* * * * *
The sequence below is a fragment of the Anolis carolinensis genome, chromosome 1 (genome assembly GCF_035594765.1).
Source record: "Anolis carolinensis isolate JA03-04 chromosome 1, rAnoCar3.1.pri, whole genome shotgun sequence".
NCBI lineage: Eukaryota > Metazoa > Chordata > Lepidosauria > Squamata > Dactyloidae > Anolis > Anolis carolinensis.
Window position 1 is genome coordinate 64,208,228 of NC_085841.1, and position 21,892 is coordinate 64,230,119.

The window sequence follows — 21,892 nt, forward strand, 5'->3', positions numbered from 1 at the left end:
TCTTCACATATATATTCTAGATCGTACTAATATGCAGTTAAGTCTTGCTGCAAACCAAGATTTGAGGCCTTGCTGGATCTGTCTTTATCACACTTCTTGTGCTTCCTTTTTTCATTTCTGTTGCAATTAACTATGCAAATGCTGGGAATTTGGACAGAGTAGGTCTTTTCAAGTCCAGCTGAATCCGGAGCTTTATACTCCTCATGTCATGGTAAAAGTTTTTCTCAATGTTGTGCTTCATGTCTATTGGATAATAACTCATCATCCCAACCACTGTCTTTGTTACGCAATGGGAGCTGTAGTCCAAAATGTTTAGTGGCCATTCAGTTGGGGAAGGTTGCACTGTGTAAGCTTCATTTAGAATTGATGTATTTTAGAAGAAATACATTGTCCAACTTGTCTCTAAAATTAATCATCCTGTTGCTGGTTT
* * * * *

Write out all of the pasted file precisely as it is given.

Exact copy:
The sequence below is a fragment of the Anolis carolinensis genome, chromosome 1 (genome assembly GCF_035594765.1).
Source record: "Anolis carolinensis isolate JA03-04 chromosome 1, rAnoCar3.1.pri, whole genome shotgun sequence".
NCBI lineage: Eukaryota > Metazoa > Chordata > Lepidosauria > Squamata > Dactyloidae > Anolis > Anolis carolinensis.
Window position 1 is genome coordinate 64,208,228 of NC_085841.1, and position 21,892 is coordinate 64,230,119.

The window sequence follows — 21,892 nt, forward strand, 5'->3', positions numbered from 1 at the left end:
TCTTCACATATATATTCTAGATCGTACTAATATGCAGTTAAGTCTTGCTGCAAACCAAGATTTGAGGCCTTGCTGGATCTGTCTTTATCACACTTCTTGTGCTTCCTTTTTTCATTTCTGTTGCAATTAACTATGCAAATGCTGGGAATTTGGACAGAGTAGGTCTTTTCAAGTCCAGCTGAATCCGGAGCTTTATACTCCTCATGTCATGGTAAAAGTTTTTCTCAATGTTGTGCTTCATGTCTATTGGATAATAACTCATCATCCCAACCACTGTCTTTGTTACGCAATGGGAGCTGTAGTCCAAAATGTTTAGTGGCCATTCAGTTGGGGAAGGTTGCACTGTGTAAGCTTCATTTAGAATTGATGTATTTTAGAAGAAATACATTGTCCAACTTGTCTCTAAAATTAATCATCCTGTTGCTGGTTT